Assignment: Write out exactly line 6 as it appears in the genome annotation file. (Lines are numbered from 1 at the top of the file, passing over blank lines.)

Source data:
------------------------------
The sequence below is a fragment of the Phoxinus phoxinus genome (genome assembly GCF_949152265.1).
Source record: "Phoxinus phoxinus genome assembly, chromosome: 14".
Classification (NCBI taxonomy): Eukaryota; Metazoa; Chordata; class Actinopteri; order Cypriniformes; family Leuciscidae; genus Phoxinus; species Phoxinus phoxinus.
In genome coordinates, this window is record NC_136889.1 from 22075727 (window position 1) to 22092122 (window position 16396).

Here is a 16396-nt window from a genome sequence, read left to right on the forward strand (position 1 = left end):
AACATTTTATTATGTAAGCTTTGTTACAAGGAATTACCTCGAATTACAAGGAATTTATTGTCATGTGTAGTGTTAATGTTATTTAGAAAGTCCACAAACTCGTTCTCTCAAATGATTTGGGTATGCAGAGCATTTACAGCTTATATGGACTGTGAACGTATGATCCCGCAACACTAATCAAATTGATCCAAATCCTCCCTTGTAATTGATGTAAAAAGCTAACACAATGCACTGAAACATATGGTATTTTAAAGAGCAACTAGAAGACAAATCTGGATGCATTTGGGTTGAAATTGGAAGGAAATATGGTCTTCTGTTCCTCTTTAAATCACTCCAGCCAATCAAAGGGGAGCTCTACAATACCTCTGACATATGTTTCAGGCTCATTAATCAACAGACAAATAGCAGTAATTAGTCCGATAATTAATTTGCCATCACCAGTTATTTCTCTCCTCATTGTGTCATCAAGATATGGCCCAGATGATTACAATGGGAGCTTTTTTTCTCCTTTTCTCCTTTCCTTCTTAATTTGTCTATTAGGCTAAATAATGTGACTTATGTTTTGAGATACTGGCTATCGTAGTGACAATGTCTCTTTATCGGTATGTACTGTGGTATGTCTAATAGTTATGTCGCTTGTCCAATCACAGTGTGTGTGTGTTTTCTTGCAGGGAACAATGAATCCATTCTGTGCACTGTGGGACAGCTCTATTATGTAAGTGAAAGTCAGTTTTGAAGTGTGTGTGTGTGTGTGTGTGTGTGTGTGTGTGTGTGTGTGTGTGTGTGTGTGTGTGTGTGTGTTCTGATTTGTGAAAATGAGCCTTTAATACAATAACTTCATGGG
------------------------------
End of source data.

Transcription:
AACATTTTATTATGTAAGCTTTGTTACAAGGAATTACCTCGAATTACAAGGAATTTATTGTCATGTGTAGTGTTAATGTTATTTAGAAAGTCCACAAACTCGTTCTCTCAAATGATTTGGGTATGCAGAGCATTTACAGCTTATATGGACTGTGAACGTATGATCCCGCAACACTAATCAAATTGATCCAAATCCTCCCTTGTAATTGATGTAAAAAGCTAACACAATGCACTGAAACATATGGTATTTTAAAGAGCAACTAGAAGACAAATCTGGATGCATTTGGGTTGAAATTGGAAGGAAATATGGTCTTCTGTTCCTCTTTAAATCACTCCAGCCAATCAAAGGGGAGCTCTACAATACCTCTGACATATGTTTCAGGCTCATTAATCAACAGACAAATAGCAGTAATTAGTCCGATAATTAATTTGCCATCACCAGTTATTTCTCTCCTCATTGTGTCATCAAGATATGGCCCAGATGATTACAATGGGAGCTTTTTTTCTCCTTTTCTCCTTTCCTTCTTAATTTGTCTATTAGGCTAAATAATGTGACTTATGTTTTGAGATACTGGCTATCGTAGTGACAATGTCTCTTTATCGGTATGTACTGTGGTATGTCTAATAGTTATGTCGCTTGTCCAATCACAGTGTGTGTGTGTTTTCTTGCAGGGAACAATGAATCCATTCTGTGCACTGTGGGACAGCTCTATTATGTAAGTGAAAGTCAGTTTTGAAGTGTGTGTGTGTGTGTGTGTGTGTGTGTGTGTGTGTGTGTGTGTGTGTGTGTGTGTGTGTGTGTTCTGATTTGTGAAAATGAGCCTTTAATACAATAACTTCATGGG